CFF Sig Stats: Interior Defenders

In the latest of our looks at the CFF Signature Stats, Mike Mountford sorts out the Run Stop Percentage and Pass Rushing Productivity leaders among interior defenders.

| 2 years ago

CFF Sig Stats: Interior Defenders

cff-sig-DIAs we continue to dig into our wealth of data we have collected over the past season, we get to look at the Interior Defensive lineman.

The interior line play we get to highlight will be the best from this years college players, we will look at every game and then break it down to only look at those games against the power five conference teams. We will see who was the top in terms of run stop percentage and Pass Rushing Productivity. There will be some expected big names but also see some smaller school guys who failed to get much recognition for their good work.

Run Stop Percentage            

We define a “stop” as any instance where the primary tackler prevents an offensive success this changes based on down and distance. To be more accurate here our official cutoffs for each down.

1st down:  <40% of required yardage
2nd down: <60% of required yardage
3rd down: <100% of required yardage
4th down: <100% of required yardage

cff sig di rspct

NFL Leader – Damon Harrison 12.5%

–  The leader in run stop percentage is Connecticut’s Mikal Myers. Myers is a traditional 3-4 nose tackle where he benefited on significantly lower snaps than those around him, but still an effective run stopping nose tackle.
–  Next on the list is projected top five pick Leonard Williams. Williams showed great physical strength in playing the run often being in the losing situations but being able to use his strength to turn it around. For an in-depth study, check out his CFF Player Profile.
–  In third and fourth are two players who we see with more production than the publicity they have received. Henry Anderson plays with a style where he is always attacking and will record many stops when he gets it right.
–  Four of the Top 10 are players who played outside of the power five conferences in Vernon Butler, Alex Hansen, Ashaad Mabry and Christian Ringo.

Run Stop Percentage vs. Power 5 Opponents

cff sig di rspct p5

–  When looking at games vs. teams in the Power 5 conferences, Leonard Williams claim the top spot, only recording four stops outside of those games.
–  Matt Hoch benefits from games inside of the power five conference has he recorded 18 of his 24 snaps against power five conferences.
–  Malcom Brown was another player who didn’t have a big slip against power five teams has he showed his ability to shed blockers against every team.
–  All of the players who played in the power five conference in the Top 10 stayed in the Top 10 as they where able to beat both power five conference and any other team.

Pass Rushing Productivity

cff sig prp di

NFL Leader – J.J. Watt 15.0 PRP

–  Christian Ringo leads the defensive interior with a ridiculous 15.8 PRP. Ringo recorded pressure at a more consistent rate than J.J. Watt did. Ringo was able to beat up on the Sunbelt conference as he recorded a pressure in every game and his best game came against instate rival Louisiana-Monroe as he recorded nine pressures.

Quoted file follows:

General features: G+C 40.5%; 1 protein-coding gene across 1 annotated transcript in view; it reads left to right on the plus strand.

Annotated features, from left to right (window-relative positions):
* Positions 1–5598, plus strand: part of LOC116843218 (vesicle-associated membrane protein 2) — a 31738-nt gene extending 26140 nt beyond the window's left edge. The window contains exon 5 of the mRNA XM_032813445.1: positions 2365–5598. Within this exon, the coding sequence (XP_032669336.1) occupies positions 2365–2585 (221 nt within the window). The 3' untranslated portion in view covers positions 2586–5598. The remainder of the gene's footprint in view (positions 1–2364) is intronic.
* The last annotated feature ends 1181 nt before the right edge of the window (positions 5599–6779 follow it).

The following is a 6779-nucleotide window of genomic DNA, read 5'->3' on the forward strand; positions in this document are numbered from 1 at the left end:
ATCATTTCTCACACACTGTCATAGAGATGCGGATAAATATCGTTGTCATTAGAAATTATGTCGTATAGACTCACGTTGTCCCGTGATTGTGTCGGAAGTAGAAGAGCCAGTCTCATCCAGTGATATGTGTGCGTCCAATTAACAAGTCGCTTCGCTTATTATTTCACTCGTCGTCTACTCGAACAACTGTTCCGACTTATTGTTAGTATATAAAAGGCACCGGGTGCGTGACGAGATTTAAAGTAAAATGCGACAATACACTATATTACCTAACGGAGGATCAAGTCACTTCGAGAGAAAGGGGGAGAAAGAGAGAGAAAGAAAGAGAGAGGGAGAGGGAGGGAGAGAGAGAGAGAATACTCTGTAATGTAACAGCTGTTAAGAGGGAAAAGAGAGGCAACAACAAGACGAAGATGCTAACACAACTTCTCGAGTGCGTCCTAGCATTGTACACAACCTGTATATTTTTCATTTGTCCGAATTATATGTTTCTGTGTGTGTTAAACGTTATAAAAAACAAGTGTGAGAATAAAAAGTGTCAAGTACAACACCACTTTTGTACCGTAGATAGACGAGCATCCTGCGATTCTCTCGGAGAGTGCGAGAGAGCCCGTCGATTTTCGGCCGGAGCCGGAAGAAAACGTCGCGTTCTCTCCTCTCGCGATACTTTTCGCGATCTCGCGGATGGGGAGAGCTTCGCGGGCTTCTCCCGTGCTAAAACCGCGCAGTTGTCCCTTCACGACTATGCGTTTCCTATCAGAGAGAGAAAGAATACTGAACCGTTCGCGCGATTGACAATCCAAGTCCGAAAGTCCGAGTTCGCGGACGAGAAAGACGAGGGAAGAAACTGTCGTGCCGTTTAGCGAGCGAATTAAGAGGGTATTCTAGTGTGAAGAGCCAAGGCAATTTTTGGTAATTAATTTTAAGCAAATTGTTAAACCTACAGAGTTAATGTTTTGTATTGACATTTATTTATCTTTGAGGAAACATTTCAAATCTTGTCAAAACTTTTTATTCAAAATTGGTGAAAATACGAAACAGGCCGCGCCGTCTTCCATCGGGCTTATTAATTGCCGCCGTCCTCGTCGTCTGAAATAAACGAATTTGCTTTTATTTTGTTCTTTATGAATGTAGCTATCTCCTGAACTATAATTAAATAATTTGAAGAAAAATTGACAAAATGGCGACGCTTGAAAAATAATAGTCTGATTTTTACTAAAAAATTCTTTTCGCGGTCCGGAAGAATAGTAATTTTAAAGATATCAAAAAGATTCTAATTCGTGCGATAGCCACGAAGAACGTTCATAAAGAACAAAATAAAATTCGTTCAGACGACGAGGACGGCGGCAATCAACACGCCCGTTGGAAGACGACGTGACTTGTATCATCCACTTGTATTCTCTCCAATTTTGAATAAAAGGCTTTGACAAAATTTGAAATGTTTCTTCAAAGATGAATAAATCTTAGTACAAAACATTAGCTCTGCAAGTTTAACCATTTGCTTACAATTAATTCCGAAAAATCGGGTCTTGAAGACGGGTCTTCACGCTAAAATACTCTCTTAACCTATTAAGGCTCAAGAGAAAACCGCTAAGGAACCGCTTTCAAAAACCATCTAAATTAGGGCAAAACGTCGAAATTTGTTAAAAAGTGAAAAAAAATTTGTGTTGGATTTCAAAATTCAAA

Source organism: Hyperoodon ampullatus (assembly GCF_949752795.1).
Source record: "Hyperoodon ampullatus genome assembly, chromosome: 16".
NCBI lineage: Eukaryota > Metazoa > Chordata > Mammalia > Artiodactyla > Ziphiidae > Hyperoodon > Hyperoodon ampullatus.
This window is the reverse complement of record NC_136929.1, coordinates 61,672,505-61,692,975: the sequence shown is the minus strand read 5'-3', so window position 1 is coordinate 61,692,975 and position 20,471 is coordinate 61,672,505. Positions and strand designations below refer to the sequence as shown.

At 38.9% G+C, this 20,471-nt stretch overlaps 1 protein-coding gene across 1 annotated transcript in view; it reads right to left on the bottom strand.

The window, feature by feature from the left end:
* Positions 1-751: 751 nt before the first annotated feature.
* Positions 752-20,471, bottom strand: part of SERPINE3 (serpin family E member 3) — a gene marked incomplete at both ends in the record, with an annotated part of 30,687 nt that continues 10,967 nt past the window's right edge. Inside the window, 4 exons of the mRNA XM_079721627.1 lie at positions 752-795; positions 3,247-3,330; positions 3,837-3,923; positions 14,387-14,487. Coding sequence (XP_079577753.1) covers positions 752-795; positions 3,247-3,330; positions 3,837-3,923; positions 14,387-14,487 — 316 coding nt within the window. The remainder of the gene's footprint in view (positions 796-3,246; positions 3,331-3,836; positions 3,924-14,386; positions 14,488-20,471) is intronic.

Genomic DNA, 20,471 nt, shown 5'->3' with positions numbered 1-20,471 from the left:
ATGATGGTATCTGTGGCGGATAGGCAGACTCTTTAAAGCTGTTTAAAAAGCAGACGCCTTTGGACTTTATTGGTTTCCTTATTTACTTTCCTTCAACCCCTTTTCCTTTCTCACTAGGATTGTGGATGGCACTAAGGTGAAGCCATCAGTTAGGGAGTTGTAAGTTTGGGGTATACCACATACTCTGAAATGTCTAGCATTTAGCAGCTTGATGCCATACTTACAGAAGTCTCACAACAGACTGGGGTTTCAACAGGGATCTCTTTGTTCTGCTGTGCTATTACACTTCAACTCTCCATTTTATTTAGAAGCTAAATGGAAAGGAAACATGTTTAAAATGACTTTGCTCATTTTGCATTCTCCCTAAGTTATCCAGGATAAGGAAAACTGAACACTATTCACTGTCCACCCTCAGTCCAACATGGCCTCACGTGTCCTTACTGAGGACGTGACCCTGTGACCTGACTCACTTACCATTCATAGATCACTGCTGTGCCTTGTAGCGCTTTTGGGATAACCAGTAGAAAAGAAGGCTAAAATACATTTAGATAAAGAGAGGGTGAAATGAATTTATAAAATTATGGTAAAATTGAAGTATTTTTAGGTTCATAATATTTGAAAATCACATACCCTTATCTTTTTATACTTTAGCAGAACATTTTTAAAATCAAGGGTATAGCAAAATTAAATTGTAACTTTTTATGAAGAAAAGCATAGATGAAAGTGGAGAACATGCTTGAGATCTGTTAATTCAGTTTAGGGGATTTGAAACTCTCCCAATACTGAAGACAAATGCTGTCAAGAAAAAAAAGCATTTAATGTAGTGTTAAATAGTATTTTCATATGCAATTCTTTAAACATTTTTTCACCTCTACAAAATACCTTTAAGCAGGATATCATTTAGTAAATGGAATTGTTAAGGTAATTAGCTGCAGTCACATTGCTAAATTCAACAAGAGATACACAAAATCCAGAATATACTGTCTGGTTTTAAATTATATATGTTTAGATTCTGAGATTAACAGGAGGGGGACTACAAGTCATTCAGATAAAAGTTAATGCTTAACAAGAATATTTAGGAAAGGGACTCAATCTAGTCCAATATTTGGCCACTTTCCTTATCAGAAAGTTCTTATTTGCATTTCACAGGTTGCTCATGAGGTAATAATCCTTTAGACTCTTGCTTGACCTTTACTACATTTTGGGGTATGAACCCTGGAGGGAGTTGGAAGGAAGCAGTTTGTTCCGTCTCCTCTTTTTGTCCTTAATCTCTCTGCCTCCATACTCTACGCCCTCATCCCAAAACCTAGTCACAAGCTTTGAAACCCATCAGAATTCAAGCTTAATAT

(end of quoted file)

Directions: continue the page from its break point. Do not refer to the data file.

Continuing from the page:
–  Henry Anderson was able to show his ability to play the run and still be one of the best forces in the passing game.
–  Seven of the Top 10 came from players who played outside of the power five conferences.

Pass Rushing Productivity vs. Power 5 Opponents

cff sig di prp p5

–  In games against power five conference teams Henry Anderson was head and shoulders above any other player.
–  The biggest omission from either PRP list is USC’s Leonard Williams he had a PRP of 7.8 in power five games leaving him with the 30th best PRP.
–  The Iowa pair of Defensive tackles Louis Trinca-Pasat and Carl Davis both recorded the same PRP of 9.4 as Iowa had a good threat from both guys throughout the season.


Follow Mike on Twitter: @PFF_MikeM


  • Malachi

    seems as tho henry anderson should be the top 5 pick and not williams based on these metrics

    • PetEng

      With the way PFF is pumping his stock…I doubt he gets out of the 1st round. Their stature within the business has probably reached the point where GMs will continue looking at his tape until they convince themselves that he matches the stats.

      • Malachi

        “Data driven teams will be intrigued by Anderson’s stuffs, impact tackles and total pressures, but the tape doesn’t validate his potential to produce these numbers on the pro level.” -saw this on his combine report.

      • seenable

        You underestimate the stubbornness of NFL teams. Being averse to change is their football ops motto.

  • gmast

    Nawrocki’s “Scout’s Take” on Anderson: He is very stiff and has no lower body strength. They are going to try to make him a defensive end in the 3-4. He is not strong enough to do it. His legs buckle on contact. He has some sack production at Stanford, but if you watch it closely, it’s all schemed. Every one of them. He runs that tackle loop and comes unblocked.